It’s time to stop talking about millennials – or if you are a millennial, it’s time for the attention to finally shift – because Generation Z is entering the marketplace with a unique set of expectations and characteristics.
Generation Z is larger than the Baby Boomer or Millennial groups, making up 25% of the population, and even though they are between the ages of 4 and 24, they have incredible buying power because of the influence they have over their parents’ buying habits. This buying power will only increase as they age. Additionally, Gen Z doesn’t even have a memory of dial-up, life without a cellphone, or the inability to YouTube or Google a question because the internet was always readily at their fingertips.
To attract and retain the Gen Z customer, companies need to understand how the following three Gen Z characteristics influence expected customer experiences and then be equipped to deliver.
To begin, technology is a way of life for Generation Z; their cellphones wake them up in the morning, they turned in their 5th-grade homework via a tablet, and they have literally been interconnected with their peers and the world for as long as they can remember.
Additionally, this generation grew up (and is growing up) in the on-demand economy. According to a Business Insider article, “the on-demand economy is defined as the economic activity created by technology companies that fulfill consumer demand via the immediate provisioning of goods and services.” And multiplying the on-demand nature is the immediacy of communication via text and social media. This overall environment has cultivated a demanding customer who expects little or no wait time for goods and services.
How do these two characteristics apply to the customer experience? Generation Z, even more than millennials, expects an efficient, simple, and fast consumer experience because they know nothing less. For them, efficient, simple, and fast includes the ability to engage with companies via online chat and texting. In fact, a quick, omnichannel experience is not a nice to have; it is an expectation.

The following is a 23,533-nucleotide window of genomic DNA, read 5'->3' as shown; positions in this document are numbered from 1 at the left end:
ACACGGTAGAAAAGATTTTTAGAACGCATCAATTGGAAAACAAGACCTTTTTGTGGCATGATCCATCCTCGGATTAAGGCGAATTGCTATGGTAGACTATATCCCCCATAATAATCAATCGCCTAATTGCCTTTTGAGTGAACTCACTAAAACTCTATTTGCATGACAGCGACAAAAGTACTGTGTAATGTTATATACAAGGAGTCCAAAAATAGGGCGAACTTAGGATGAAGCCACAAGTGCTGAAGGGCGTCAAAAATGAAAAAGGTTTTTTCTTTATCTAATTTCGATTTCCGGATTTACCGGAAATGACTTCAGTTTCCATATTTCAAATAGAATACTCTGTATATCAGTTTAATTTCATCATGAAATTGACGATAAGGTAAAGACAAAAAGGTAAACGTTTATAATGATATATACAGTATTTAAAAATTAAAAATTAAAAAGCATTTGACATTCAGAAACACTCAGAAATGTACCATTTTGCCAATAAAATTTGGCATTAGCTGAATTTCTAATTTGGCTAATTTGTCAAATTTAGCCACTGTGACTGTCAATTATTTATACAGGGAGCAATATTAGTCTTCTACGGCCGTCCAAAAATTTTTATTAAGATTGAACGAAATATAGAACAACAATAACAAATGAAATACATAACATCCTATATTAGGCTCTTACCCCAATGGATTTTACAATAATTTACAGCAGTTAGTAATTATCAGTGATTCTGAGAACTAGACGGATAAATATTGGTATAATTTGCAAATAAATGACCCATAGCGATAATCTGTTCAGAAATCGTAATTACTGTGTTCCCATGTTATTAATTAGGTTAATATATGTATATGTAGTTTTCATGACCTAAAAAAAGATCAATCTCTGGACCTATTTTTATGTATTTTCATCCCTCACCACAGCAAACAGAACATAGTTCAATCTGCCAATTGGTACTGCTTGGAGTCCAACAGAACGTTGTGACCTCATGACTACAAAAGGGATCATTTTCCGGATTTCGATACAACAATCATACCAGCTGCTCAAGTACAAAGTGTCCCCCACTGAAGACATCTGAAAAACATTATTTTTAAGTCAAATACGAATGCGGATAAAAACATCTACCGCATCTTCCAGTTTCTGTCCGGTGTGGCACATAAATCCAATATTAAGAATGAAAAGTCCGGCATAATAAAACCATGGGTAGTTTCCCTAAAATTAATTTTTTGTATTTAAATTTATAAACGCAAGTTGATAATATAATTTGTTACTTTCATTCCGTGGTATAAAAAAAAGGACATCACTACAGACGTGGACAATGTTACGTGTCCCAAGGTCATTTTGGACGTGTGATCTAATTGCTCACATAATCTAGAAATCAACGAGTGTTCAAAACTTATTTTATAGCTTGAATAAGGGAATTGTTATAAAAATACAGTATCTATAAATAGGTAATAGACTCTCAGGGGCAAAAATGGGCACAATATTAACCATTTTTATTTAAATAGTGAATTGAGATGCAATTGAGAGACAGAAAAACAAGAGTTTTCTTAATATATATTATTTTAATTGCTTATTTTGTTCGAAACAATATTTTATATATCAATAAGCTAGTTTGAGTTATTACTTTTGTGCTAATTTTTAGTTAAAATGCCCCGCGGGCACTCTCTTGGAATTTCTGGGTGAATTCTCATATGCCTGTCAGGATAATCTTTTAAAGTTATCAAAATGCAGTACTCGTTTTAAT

Mark Mathews, Vice President of Research Development and Industry Analysis at the National Retail Foundation said, “They really expect things to be frictionless. Their world is one of immediacy and convenience, and they want their interactions with businesses to be just as seamless.” This expectation raises the bar and requires companies to invest in solutions to provide that ‘frictionless’ customer experience.
Moreover, Generation Z is more likely to trust peer reviews about products and services versus campaigns. They are quick to read a review or snap, tweet, or post-experiences with their connections because their cell phones are often in their hands. And, with three-quarters of teens with or with access to a smartphone, companies need to pay extra close attention to the customer experience a brand provides.
To meet expectations, positively influence a company’s online and social reputation, and be competitive, companies need to be equipped to provide effortless customer experiences. The pace of technology is exponentially quickening and future generations will expect no less, so make sure your company is investing in the proper technology solutions to stay relevant.